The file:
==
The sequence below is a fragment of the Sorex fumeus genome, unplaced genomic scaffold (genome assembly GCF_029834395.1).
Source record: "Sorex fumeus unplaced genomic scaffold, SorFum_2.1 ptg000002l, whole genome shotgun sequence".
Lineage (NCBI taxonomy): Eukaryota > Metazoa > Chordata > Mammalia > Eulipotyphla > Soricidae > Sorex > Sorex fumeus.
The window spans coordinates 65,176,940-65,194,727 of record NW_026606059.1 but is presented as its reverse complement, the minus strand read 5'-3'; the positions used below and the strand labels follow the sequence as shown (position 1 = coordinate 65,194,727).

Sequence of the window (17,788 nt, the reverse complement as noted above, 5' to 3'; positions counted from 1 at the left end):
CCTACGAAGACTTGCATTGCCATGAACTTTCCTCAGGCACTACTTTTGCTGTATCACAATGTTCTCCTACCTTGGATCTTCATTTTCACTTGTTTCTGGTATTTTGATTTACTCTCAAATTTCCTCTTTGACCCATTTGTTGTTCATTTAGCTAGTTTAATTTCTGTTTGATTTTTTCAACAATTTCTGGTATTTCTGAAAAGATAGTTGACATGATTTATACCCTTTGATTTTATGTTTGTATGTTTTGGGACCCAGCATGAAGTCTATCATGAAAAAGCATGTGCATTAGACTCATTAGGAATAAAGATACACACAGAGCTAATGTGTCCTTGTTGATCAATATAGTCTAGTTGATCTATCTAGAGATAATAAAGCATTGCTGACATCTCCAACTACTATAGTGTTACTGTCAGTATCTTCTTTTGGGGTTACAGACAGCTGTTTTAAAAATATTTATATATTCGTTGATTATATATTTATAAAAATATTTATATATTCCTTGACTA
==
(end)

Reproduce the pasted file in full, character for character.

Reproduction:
The sequence below is a fragment of the Sorex fumeus genome, unplaced genomic scaffold (genome assembly GCF_029834395.1).
Source record: "Sorex fumeus unplaced genomic scaffold, SorFum_2.1 ptg000002l, whole genome shotgun sequence".
Lineage (NCBI taxonomy): Eukaryota > Metazoa > Chordata > Mammalia > Eulipotyphla > Soricidae > Sorex > Sorex fumeus.
The window spans coordinates 65,176,940-65,194,727 of record NW_026606059.1 but is presented as its reverse complement, the minus strand read 5'-3'; the positions used below and the strand labels follow the sequence as shown (position 1 = coordinate 65,194,727).

Sequence of the window (17,788 nt, the reverse complement as noted above, 5' to 3'; positions counted from 1 at the left end):
CCTACGAAGACTTGCATTGCCATGAACTTTCCTCAGGCACTACTTTTGCTGTATCACAATGTTCTCCTACCTTGGATCTTCATTTTCACTTGTTTCTGGTATTTTGATTTACTCTCAAATTTCCTCTTTGACCCATTTGTTGTTCATTTAGCTAGTTTAATTTCTGTTTGATTTTTTCAACAATTTCTGGTATTTCTGAAAAGATAGTTGACATGATTTATACCCTTTGATTTTATGTTTGTATGTTTTGGGACCCAGCATGAAGTCTATCATGAAAAAGCATGTGCATTAGACTCATTAGGAATAAAGATACACACAGAGCTAATGTGTCCTTGTTGATCAATATAGTCTAGTTGATCTATCTAGAGATAATAAAGCATTGCTGACATCTCCAACTACTATAGTGTTACTGTCAGTATCTTCTTTTGGGGTTACAGACAGCTGTTTTAAAAATATTTATATATTCGTTGATTATATATTTATAAAAATATTTATATATTCCTTGACTA